Intense and Erratic  

The assimilation of German Jews was both intense a.'1d erratic. After Germany's unification in 1871 under Chancellor Otto yon Bismarck, Germany experienced an economic as well as political and cultural crisis. Having until 1871 consisted of a confusing collection of independent principalities and states, Germany suffered a lack of confidence as a nation. The liberal ideas of 1848 lost strength among the populace, and an anti-Semitic movement arose that associated Jews with liberalism and capitalism. During the rule of Kaiser Friedrich Wilhelm II, a vibrant middle class arose. But unlike the development in most other countries, the rise of the middle class in Germany did not favor the development of liberal political institutions. Instead, the dominate political culture remained in the hands of the nobility. The nobility stressed loyalty to the emperor, honor, service. obedience, and the integrity of the German Volk.  

Jews, primarily middle class, were excluded from the court, the military, the state bureaucracy, and, to a great extent, from the university. They did not gain full civic equality until the Weimar Republic, which Peter Gay called "the republic of outsiders." But Jew's did not respond to their exclusion from certain realms of the Second Reich by leaving Germany for a new. start in Palestine. Instead, they organized themselves into such groups as the Central Organization of German Citizens of the Jewish Faith, the Centralverein or CV. The name of this organization, which was dedicated to maintaining the ideals of liberalism and the Enlightenment, is symptomatic of the Jews' positive attitude toward assimilation.  

The German Jews' faith in the ideals of the Enlightenment and their view of Germany as manifesting those ideals explain why so many Jews maintained loyalty to Germany even during the Nazi tyranny. Paul Mendes-Flohr, in his book German Jews: A Dual Identity, describes how the Enlightenment stimulated in Germany the faith in Bildung, with roots in the classical Greek notion of education, paedeia-or humanitas. with an emphasis on the nurturing of one's inner life: "All human beings, irrespective of cultural and religious background, ultimately form one family. All of human experience is relevant to one's self-understanding and hence personal dignity." Not the same as education, Bildung denoted a continuous, never-ending process, a ceaseless quest for the good, the true, and the beautiful.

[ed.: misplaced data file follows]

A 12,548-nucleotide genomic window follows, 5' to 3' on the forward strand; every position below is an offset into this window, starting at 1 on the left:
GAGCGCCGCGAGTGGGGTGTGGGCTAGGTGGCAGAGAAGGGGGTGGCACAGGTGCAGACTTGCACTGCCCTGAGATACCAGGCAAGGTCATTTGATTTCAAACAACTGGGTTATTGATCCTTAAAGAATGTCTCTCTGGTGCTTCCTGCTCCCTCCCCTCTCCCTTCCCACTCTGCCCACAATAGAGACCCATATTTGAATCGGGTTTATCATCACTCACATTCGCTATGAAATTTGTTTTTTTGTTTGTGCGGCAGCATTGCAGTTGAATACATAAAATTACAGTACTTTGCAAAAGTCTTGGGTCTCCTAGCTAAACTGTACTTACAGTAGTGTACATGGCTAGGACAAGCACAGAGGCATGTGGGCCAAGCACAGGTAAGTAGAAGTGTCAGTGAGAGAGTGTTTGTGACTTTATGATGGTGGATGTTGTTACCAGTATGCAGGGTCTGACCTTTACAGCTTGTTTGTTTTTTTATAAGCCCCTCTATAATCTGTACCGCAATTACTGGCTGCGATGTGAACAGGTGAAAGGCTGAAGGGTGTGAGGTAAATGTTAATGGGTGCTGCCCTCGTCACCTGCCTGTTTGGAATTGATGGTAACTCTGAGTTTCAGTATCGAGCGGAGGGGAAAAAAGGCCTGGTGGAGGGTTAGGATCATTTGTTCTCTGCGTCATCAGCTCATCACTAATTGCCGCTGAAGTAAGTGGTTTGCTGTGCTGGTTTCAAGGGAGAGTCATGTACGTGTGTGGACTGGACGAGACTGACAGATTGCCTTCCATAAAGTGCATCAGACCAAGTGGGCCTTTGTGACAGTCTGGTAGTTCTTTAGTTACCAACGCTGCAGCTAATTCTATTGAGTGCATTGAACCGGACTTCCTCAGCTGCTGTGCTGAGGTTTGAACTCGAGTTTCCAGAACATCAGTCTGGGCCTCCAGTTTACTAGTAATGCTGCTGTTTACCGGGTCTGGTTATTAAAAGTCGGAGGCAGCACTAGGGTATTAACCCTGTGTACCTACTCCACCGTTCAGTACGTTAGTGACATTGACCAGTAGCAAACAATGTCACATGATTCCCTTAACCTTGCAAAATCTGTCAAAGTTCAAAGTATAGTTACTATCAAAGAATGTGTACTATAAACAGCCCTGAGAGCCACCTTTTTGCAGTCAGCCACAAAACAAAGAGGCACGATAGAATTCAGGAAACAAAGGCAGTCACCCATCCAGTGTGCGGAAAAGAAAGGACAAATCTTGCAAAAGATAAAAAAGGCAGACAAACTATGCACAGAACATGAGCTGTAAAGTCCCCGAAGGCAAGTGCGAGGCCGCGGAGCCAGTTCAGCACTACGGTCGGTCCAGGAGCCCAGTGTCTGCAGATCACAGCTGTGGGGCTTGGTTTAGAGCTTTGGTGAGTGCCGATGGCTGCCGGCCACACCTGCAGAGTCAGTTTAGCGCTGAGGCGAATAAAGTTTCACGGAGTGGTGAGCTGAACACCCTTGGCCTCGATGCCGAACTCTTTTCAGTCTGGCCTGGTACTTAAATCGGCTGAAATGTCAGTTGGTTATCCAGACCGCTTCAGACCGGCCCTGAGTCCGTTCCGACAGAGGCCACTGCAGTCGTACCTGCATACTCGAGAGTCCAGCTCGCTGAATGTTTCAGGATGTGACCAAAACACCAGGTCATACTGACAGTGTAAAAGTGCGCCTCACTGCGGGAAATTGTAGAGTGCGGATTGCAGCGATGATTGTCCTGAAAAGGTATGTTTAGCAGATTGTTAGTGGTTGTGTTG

Enlightenment Ideas  

These Enlightenment ideas were reflected in the writings of Wilhelm von Humboldt, Wolfgang Goethe, Friedrich von Schiller, Gotthold Lessing, and Immanuel Kant. The beautiful symbolized the ideal of a shared humanity, attainable by all individuals regardless of the accidents of birth, nationality, and religion.  

Jews revered Moses Mendelsohn's friend Lessing for authoring the play that features the assimilated Jew, Nathan, in Nathan the Wise. They affectionately referred to Germany as "the nation of Kant," in honor of the German liberal philosopher Goethe's works were in every Jewish home, and the full set of his writings was a standard bar mitzvah gift. German Jews named their sons Gotthold Ephraim in honor of Gotthold E. Lessing ( 1729-1781) whom they considered a proponent of Jewish dignity and civil rights. German Jews so revered the canon of German literature, the centerpiece of which were the works of Goethe, that they became the keepers of that canon and ironically appeared more German than the non-Jewish Germans.  

Mendes-Flohr states, "Jews were quick to realize that Bildung and Kultur were the gateways to bourgeois respectability if not acceptance...Bildung thus by its very nature conferred respectability on the erstwhile residents of the ghetto, at least in their own eyes."